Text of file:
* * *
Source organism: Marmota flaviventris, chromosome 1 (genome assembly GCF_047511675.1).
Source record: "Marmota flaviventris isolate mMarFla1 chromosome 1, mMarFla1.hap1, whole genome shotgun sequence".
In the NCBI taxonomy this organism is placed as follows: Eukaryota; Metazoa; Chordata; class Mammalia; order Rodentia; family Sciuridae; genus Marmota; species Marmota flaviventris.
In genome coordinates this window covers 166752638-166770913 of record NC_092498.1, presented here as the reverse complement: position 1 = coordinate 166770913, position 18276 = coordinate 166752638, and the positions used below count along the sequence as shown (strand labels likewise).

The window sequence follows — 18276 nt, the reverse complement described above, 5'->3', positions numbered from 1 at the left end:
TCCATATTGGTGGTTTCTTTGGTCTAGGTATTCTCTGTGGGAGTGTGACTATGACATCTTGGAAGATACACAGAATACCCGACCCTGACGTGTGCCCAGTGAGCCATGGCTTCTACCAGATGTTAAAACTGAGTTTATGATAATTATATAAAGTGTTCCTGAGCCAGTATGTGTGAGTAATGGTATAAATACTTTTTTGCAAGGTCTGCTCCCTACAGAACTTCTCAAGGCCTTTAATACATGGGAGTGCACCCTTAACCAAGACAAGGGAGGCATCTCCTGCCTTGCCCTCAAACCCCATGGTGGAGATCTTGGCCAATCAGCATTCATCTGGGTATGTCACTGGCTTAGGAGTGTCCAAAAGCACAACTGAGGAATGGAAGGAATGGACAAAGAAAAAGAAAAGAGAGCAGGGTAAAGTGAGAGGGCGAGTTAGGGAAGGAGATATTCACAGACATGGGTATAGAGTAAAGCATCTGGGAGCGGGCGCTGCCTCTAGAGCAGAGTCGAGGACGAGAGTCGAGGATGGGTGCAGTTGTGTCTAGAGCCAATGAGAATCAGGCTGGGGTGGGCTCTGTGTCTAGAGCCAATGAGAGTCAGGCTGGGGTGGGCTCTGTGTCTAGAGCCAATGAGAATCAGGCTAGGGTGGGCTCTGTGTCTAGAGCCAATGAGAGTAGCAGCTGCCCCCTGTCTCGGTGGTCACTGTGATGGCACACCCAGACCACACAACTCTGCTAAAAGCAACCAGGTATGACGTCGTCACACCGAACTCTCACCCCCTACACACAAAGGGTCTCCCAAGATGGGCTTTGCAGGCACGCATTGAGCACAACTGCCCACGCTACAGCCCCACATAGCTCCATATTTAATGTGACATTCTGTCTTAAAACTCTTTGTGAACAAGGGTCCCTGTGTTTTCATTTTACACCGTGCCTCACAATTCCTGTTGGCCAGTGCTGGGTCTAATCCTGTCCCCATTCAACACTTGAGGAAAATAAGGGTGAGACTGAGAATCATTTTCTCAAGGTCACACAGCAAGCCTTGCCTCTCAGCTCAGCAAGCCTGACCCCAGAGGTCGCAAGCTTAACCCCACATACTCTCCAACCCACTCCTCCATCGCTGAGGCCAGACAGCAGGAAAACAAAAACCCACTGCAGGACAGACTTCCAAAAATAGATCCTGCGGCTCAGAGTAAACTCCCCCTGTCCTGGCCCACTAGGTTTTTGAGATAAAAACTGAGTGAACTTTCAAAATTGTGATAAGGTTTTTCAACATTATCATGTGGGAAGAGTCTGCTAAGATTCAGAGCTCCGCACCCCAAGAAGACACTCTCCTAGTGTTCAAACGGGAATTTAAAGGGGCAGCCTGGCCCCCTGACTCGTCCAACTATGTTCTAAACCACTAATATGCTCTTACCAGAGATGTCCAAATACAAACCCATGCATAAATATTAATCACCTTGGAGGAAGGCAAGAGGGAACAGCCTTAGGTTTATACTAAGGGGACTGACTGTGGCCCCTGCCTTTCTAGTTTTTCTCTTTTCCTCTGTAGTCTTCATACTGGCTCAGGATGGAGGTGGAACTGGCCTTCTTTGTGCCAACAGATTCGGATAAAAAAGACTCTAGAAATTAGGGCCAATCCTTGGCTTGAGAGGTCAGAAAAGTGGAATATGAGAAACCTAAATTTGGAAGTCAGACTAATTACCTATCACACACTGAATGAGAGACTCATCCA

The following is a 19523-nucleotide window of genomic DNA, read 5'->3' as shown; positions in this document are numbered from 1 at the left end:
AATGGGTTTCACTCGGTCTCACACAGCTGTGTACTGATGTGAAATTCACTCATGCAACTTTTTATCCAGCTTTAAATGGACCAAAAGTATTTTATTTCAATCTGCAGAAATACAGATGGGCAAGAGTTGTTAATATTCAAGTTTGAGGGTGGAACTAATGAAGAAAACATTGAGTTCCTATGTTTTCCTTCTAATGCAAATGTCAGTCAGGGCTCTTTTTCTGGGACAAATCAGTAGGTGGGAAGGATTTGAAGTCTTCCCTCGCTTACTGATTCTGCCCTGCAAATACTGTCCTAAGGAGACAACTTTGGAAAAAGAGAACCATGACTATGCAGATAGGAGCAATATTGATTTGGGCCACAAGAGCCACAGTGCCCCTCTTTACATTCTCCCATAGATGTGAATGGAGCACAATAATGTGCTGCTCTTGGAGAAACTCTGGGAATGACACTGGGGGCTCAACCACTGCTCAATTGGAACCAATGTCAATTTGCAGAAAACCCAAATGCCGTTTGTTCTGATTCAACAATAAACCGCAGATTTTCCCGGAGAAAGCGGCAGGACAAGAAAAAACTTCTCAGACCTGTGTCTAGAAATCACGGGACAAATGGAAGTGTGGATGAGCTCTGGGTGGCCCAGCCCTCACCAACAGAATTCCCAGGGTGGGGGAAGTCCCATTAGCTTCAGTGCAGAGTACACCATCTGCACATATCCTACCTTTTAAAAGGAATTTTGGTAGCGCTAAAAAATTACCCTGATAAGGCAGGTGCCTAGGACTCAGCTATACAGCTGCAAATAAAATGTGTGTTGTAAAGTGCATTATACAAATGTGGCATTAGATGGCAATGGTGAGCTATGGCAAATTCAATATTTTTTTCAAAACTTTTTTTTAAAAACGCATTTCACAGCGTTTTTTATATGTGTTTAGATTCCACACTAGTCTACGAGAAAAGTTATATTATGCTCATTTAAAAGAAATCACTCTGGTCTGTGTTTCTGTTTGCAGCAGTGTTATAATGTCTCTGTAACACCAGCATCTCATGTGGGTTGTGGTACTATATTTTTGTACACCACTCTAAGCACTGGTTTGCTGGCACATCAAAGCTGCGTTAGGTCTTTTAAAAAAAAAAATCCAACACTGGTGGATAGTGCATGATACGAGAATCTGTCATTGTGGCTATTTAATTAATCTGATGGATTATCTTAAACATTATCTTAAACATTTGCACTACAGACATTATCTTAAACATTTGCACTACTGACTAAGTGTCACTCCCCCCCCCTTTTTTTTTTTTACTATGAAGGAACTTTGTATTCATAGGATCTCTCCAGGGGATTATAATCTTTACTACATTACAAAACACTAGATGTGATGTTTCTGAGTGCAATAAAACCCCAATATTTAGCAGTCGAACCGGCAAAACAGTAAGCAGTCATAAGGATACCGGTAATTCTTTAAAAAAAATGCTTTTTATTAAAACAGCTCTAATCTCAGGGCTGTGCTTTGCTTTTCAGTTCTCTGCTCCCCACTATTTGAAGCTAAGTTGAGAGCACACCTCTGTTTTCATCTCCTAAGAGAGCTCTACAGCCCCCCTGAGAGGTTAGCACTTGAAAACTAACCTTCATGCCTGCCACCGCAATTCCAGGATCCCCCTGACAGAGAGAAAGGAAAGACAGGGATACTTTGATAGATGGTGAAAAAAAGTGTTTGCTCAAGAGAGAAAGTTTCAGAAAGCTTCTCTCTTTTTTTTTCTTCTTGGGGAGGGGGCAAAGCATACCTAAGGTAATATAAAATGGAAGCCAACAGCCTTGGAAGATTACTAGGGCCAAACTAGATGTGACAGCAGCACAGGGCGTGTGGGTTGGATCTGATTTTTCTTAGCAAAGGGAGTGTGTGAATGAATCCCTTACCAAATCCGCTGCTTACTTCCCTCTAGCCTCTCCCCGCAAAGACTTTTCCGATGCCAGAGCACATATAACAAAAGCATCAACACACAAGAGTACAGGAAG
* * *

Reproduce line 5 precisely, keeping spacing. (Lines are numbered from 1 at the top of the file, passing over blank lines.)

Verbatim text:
The window sequence follows — 18276 nt, the reverse complement described above, 5'->3', positions numbered from 1 at the left end: